From 27 January 2020, those who wish to lodge a claim with the Industrial or Fair Employment Tribunal will, in most cases, first have to notify the Labour Relations Agency (LRA) and discuss the option of Early Conciliation. Potential claimants will not be able to proceed to tribunal without at least considering this option and securing an Early Conciliation Certificate from the LRA, a prerequisite before being able to progress with a tribunal claim.
Where potential claimants make contact with the LRA but then decide not to avail of Early Conciliation or if the process does not achieve a settlement, an Early Conciliation Certificate will be issued by the LRA. Claimants lodging a tribunal claim must be able to provide the Early Conciliation Certificate number in order for a tribunal to let the claim proceed.
Tribunal claims usually have to be presented within three or six months of the alleged unlawful act, depending on the type of claim. However, when the Early Conciliation process is triggered, the clock, for time limits purposes, may be stopped for a short period of time usually for one calendar month to facilitate conciliation, in effect providing a prospective claimant with an extension of time within which to lodge a tribunal claim in most jurisdictions. However, the rules in this regard are not straightforward and a prospective claimant is advised not to rely on possible Early Conciliation extensions of time when lodging tribunal claims, rather it is safest to rely only on the three months/six months ‘standard’ time limits referred to above when lodging a claim with a tribunal to avoid their claims becoming ‘time-barred’ and unable to proceed.
Face to face assistance with the process, including form filling is available at the LRA offices. Alternatively, ‘hard’ copies are downloadable and can be filled in by hand and posted to the LRA. Legal or trade union representatives can also do this on the individual’s behalf.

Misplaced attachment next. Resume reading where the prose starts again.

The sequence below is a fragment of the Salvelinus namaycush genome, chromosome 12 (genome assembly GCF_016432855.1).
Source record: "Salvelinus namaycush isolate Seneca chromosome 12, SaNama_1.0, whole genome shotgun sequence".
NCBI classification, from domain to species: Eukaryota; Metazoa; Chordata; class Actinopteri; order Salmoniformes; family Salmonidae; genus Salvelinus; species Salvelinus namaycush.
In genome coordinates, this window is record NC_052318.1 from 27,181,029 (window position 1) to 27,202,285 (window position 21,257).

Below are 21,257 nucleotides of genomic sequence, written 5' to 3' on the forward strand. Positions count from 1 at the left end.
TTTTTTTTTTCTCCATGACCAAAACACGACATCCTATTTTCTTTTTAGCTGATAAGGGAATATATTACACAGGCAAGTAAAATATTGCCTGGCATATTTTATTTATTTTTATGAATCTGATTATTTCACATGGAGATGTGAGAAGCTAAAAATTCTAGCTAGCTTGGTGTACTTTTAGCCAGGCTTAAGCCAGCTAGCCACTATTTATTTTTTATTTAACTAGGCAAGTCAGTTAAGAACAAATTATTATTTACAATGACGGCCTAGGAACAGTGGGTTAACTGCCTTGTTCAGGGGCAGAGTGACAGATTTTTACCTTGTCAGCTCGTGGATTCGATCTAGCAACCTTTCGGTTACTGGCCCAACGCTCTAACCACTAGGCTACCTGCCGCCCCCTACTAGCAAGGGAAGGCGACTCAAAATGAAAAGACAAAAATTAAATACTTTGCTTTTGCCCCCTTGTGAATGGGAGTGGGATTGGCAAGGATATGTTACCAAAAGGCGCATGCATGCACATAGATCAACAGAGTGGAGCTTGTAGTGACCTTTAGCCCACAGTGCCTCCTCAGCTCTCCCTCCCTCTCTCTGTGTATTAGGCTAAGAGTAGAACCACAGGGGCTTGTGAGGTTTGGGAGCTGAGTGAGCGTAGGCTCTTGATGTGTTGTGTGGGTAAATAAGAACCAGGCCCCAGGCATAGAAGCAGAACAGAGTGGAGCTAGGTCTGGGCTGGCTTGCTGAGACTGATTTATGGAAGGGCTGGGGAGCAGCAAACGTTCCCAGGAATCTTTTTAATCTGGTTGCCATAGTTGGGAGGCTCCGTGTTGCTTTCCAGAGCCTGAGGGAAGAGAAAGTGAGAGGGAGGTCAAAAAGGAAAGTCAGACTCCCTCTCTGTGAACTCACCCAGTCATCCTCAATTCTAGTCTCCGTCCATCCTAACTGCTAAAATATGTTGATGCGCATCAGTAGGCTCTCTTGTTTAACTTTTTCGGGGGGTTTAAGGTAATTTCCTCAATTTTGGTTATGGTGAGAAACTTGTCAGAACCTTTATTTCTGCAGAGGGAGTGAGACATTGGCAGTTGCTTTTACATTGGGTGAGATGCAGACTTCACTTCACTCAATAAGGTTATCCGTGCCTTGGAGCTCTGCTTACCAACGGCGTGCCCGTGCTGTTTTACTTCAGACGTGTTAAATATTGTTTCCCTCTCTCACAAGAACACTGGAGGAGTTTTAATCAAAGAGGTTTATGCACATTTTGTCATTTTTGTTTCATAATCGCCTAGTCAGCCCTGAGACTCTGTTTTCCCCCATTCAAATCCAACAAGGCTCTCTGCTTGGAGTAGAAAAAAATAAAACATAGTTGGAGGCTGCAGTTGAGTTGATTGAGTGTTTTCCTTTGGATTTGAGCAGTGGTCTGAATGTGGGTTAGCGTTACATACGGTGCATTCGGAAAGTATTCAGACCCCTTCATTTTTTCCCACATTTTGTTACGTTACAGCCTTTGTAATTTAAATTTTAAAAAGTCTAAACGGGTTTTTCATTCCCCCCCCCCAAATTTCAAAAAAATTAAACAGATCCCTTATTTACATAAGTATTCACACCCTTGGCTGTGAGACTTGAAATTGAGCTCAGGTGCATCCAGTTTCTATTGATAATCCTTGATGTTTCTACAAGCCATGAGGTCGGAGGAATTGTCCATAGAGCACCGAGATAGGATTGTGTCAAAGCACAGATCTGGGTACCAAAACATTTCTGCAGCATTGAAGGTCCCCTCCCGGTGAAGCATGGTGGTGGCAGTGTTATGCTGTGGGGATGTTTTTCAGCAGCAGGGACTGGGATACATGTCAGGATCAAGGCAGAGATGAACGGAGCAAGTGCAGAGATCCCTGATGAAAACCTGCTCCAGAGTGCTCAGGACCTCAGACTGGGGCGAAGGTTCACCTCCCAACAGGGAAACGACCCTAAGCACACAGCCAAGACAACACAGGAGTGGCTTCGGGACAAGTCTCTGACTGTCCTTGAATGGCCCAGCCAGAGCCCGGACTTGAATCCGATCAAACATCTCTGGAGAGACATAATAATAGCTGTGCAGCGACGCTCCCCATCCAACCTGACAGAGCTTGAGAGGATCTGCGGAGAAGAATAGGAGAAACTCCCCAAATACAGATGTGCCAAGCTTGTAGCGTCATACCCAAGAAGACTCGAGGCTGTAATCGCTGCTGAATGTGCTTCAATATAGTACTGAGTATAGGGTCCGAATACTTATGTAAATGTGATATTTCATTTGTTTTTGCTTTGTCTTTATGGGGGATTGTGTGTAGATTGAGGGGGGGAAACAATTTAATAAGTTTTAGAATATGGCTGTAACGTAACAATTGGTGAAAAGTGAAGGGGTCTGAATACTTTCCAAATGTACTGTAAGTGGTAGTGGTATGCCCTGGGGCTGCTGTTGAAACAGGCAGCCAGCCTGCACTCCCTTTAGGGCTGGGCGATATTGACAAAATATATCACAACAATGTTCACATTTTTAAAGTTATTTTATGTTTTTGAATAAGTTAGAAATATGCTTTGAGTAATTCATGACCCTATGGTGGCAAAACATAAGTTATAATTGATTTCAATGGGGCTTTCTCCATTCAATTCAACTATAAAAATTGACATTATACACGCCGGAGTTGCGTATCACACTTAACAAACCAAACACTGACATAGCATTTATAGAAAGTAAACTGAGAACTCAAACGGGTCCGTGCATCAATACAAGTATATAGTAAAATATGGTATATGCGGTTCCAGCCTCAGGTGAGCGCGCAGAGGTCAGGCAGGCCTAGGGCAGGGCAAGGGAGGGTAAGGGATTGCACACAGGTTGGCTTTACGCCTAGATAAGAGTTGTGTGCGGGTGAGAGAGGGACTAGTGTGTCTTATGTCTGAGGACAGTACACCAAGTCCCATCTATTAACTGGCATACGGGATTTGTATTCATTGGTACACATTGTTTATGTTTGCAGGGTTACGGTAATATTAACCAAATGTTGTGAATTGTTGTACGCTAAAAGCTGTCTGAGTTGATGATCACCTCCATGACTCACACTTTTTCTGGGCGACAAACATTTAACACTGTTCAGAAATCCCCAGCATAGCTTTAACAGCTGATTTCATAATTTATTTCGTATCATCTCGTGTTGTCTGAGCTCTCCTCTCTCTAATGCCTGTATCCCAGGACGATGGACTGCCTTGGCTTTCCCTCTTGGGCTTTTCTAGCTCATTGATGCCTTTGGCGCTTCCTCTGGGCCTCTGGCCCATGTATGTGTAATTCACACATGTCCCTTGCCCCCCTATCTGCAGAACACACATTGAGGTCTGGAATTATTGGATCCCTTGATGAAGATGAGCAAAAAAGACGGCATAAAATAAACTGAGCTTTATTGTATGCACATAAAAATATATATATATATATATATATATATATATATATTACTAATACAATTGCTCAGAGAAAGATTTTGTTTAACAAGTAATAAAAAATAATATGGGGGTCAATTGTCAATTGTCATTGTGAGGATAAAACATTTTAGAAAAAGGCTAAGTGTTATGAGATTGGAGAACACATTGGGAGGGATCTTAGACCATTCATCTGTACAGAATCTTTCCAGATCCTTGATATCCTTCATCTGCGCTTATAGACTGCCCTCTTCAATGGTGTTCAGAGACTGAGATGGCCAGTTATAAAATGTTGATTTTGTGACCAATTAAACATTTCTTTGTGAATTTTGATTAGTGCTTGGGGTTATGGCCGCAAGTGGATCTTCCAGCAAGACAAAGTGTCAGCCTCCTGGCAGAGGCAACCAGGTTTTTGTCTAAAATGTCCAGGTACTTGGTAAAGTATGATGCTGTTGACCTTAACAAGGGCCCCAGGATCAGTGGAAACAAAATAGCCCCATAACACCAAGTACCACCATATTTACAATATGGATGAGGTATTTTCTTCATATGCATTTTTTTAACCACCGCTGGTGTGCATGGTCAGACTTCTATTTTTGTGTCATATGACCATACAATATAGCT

Once the Early Conciliation process is triggered, the LRA will contact the prospective claimant/their representative usually within five working days. They will explain how the process works and, with the individual’s consent, will contact the other party to ask if the parties are interested in Early Conciliation. If both parties agree, the LRA will attempt to resolve the matter in a fashion acceptable to everyone and the settlement will be legally binding. If parties cannot agree a settlement, the LRA will then issue an Early Conciliation Certificate which individuals will need if they decide to proceed to tribunal.
There are a small number of exemptions where individuals can go straight to tribunal if they wish and further information in this regard is available from the LRA.
If you require advice on your rights at work, make contact with your local trade union representative who can, if necessary, seek advice from Thompsons NI who are ranked by Chambers legal directory at Band 1 for employment and personal injury work.